This is no time to rain on a funeral parade. The obsequies for Elizabeth II are fitting and well deserved, certainly in the nation that remembers her driving an ambulance in the war, forgives her initial indifference to the death of “the people’s princess” and displayed a stiff upper lip when she was venerated by Donald Trump.
For the British, she was the still centre of a down-turning world, an icon of selfless public service provided from a number of palaces, with hundreds of servants, horses (including racehorses) and carriages and the best of British speechwriters.
For Australians, she was an institutional link to a dwindling British empire, and her passing has provided an opportunity for our politicians and journalists to regale the nation with their memories of meetings with her that made them think themselves of importance. But once the tumult and shouting dies, advance Australia where? Does Australia in fact need a head of state at all?
Charles III will be a good king as kings go, at least of England (Scotland is likely to secede, and Northern Ireland may go south as a result of Brexit). His earlier inanities (“I talk to the plants and trees, and they listen to me”) can now be seen as prescient anxieties about climate change, and his support (at age 27) for John Kerr’s sacking of Whitlam can be explained as parroting the view from the Palace.
But the fact remains that he is king only by virtue of his descent from the 17th century German Princess – Sophia of Hannover – whose genes must inherit the British (and hence the Australian) crown by virtue of the 1700 Act of Settlement. His coronation oath will make him “defender of the faith” – an Anglican faith to which (according to last year’s census) only 9.8 per cent of Australians adhere. And his reign will mark the beginning of our head of state for the next 90 or so years, being a white Anglo-German Protestant male – after Charles III comes William V and George VII.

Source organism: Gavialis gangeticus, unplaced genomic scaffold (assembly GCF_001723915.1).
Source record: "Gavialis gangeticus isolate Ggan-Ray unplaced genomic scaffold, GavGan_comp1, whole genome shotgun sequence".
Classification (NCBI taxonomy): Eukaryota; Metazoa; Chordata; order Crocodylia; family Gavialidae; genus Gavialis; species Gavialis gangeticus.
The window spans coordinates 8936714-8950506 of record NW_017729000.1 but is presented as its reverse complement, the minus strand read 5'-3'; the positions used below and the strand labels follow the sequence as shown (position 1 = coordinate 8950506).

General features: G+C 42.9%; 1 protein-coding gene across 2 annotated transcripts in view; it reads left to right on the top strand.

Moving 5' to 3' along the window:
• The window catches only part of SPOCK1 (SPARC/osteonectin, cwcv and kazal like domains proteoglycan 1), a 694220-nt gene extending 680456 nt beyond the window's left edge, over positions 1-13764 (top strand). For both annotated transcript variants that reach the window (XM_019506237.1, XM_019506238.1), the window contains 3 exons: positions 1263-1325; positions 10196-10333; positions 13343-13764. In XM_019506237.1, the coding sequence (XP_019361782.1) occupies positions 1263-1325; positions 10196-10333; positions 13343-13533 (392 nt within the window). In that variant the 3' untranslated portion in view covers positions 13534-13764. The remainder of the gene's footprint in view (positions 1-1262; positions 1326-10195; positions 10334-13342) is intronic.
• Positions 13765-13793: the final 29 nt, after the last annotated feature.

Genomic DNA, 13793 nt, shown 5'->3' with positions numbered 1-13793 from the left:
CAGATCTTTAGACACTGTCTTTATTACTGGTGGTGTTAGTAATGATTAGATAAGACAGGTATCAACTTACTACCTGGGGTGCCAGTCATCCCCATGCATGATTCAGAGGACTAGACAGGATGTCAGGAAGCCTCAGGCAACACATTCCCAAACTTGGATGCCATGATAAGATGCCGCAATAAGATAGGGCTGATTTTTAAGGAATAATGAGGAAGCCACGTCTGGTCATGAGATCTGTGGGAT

Charles will be a king without the magic of his mother, who has left no philosophy or recipe for government other than not to interfere in it, which Charles – on past form may have difficulty in following (his contempt for the policy of offshoring refugees in Rwanda is likely to be his first clash with the Truss government).
However commendable this may be, his enthronement should make Australia think again about the monarchy at a time when 39 (and the number is increasing) of the 54 Commonwealth countries have decided to choose their own head of state. The crowning irony of the 1999 referendum was that most voters wanted a republic. Forty per cent of those who voted against it did so because they could not stomach a president elected by politicians rather than by the people. The lesson is that any future republic, to pass at a referendum, must provide for a popularly elected head of state with candidates selected impartially and without previous political affiliation.
But do we need a head of state at all, other than our elected prime minister? It had always seemed that David Hurley was the very model of a modern governor-general until the revelation that he had signed the secret appointments of Scott Morrison to job share major offices of the state.
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